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Hartburn Beck sealed off after toxic chemical discovered in watercourse
PEOPLE are being warned to stay away from stretch of a North-East beck after the water was contaminated with a toxic element.
A tributary of the Hartburn Beck near Eaglescliffe, Stockton, was sealed off after it was discovered to contain traces of chromium salts, according to the Environment Agency.
Stockton Borough Council is working alongside the Agency and Northumbrian Water to flush out the toxin and identify the cause of the problem, which could be from an historic source of the chemical in the ground.
The pollution was coming from a pipe which flows directly into the watercourse but workers have blocked of the source of discharge.
A spokesperson for the Environment Agency said: “We are working with Stockton Borough Council to investigate a pollution incident in a tributary of the Hartburn Beck near Eaglescliffe, Stockton. The water in the beck has been contaminated with chromium salts, which are toxic.
“The pollution has affected the stream just off Durham Lane. The contamination is coming from a pipe which flows directly into the watercourse. We have stopped the discharge to the stream and we are now working to identify the source of the pollution.
“We are also pumping out the contaminated water from the pipe and storing it securely prior to treatment and disposal. Northumbrian Water are helping us by flushing the beck with clean water. We will then conduct further sampling of the tributary and the Hartburn Beck.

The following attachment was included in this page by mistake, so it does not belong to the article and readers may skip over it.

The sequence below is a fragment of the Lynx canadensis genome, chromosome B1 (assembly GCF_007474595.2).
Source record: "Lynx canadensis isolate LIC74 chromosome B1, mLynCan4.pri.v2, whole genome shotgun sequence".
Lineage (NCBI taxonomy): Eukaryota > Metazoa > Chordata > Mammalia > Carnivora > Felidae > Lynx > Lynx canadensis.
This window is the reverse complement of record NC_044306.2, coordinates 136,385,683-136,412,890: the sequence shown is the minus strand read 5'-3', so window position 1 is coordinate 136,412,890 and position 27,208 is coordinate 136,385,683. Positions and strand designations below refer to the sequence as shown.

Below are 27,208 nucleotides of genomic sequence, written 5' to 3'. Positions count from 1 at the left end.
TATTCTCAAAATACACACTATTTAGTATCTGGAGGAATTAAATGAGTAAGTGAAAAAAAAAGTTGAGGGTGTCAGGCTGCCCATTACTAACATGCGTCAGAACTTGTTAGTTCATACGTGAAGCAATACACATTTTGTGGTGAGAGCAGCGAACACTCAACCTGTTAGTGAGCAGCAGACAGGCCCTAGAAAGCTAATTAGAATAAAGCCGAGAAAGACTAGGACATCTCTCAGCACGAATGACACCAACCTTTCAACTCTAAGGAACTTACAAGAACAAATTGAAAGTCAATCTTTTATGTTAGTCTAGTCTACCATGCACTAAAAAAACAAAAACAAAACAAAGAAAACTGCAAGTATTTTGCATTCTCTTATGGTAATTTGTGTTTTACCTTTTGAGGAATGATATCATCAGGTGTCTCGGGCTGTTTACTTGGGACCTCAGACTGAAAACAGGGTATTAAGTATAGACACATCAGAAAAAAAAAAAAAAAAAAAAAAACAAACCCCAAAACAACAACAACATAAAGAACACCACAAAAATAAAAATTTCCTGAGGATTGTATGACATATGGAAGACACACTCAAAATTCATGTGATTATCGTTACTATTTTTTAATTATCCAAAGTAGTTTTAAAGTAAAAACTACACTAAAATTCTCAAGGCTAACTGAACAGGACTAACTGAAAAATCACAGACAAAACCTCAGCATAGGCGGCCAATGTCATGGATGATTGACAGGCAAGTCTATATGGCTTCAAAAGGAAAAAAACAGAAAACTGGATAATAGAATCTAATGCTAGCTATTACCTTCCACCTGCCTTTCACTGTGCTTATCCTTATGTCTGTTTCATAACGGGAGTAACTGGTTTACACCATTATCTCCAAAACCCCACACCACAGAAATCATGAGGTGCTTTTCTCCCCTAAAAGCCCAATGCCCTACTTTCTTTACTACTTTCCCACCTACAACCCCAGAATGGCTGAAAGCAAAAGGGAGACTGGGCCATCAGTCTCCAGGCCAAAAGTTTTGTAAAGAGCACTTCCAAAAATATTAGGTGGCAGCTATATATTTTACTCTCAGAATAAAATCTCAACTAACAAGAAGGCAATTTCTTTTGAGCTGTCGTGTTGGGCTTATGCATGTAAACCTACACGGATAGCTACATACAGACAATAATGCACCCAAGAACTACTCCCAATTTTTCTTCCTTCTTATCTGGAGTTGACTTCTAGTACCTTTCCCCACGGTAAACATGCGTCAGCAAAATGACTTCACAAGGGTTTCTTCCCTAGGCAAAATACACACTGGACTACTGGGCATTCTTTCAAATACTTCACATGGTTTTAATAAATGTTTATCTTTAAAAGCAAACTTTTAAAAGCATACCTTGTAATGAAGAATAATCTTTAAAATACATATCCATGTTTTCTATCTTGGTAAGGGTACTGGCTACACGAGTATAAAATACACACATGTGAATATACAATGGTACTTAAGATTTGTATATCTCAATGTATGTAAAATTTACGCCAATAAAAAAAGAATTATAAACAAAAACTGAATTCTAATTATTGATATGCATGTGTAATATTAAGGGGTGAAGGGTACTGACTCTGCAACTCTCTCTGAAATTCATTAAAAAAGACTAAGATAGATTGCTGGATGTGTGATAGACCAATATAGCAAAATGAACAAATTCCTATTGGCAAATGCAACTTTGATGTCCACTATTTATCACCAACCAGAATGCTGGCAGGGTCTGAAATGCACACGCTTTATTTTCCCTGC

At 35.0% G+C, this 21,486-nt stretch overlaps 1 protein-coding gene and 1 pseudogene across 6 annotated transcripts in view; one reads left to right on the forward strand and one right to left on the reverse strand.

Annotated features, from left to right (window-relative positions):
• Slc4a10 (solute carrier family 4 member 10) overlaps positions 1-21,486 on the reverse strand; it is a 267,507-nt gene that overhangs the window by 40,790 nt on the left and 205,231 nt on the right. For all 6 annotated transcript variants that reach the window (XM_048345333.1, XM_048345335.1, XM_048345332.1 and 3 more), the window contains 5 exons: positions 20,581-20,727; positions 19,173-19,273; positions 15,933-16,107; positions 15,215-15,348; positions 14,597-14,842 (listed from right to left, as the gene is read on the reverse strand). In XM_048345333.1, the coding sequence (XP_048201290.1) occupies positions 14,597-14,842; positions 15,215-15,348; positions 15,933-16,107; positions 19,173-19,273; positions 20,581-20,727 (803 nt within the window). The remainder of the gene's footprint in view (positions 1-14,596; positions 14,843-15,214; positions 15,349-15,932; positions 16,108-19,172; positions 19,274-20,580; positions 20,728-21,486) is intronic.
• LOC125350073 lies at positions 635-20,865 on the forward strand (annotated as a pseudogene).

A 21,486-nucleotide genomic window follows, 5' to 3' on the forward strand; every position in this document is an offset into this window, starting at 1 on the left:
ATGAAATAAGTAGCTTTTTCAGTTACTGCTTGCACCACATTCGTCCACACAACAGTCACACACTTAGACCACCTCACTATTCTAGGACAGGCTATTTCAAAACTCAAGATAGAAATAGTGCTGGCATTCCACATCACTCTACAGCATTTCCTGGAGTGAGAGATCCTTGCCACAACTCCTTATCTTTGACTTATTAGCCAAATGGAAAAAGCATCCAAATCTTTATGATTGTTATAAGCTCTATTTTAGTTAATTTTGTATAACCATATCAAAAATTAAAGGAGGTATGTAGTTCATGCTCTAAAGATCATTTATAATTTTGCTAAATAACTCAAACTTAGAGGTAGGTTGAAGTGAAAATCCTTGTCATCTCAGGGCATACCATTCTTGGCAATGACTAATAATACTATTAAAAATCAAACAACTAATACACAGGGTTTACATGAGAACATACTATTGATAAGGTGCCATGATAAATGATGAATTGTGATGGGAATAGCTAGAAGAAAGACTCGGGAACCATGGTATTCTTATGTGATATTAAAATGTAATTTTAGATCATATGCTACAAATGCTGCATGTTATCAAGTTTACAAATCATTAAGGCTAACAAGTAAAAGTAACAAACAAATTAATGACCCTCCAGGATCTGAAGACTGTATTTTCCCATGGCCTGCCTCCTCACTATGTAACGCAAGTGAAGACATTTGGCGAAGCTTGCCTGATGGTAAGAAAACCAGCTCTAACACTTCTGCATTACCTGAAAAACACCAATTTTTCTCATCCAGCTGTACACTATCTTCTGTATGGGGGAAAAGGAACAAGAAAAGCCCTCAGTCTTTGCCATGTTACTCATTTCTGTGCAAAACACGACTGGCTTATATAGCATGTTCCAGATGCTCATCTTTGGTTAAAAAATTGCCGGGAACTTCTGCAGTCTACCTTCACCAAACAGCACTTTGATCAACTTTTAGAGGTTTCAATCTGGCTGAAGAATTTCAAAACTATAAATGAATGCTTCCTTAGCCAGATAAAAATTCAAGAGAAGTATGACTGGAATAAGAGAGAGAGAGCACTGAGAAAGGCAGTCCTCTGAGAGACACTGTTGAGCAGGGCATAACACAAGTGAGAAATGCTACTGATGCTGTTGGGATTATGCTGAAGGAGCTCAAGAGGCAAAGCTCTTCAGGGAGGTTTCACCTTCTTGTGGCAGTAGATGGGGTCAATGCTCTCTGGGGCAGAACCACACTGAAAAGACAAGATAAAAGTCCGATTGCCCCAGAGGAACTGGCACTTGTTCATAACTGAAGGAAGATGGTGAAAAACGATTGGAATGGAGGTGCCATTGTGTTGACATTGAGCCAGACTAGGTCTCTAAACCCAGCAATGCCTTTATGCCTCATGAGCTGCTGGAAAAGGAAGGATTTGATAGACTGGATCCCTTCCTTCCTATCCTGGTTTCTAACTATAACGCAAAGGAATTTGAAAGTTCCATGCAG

“Stockton Borough Council has marked the affected area advising people to stay out of the water for safety reasons while the pollution is present.”
Councillor Maureen Rigg, who represents Eaglescliffe on the borough council, said: “As far as I’m aware the problem was brought under control quite quickly. Fortunately, the area is really muddy at the moment so the regular dog walkers are avoiding it and there is no livestock in the vicinity, which is a good thing.
“The council has been working closely with the Environment Agency to tackle the problem so people can be reassured that things are being dealt with safely. Although it is early days, it would appear the leak is from a historic source.”
Councillor David Rose, the council’s cabinet member for the environment, said: “The Environment Agency is leading on this incident and we are supporting them by erecting safety notices around the affected area to ensure people are aware they should keep away from the water. Our officers are also regularly inspecting the site.”
Anyone wanting further information can log on to the Environment Agency’s website www.environment-agency.gov.uk or ring their contact centre on 03708-506506.
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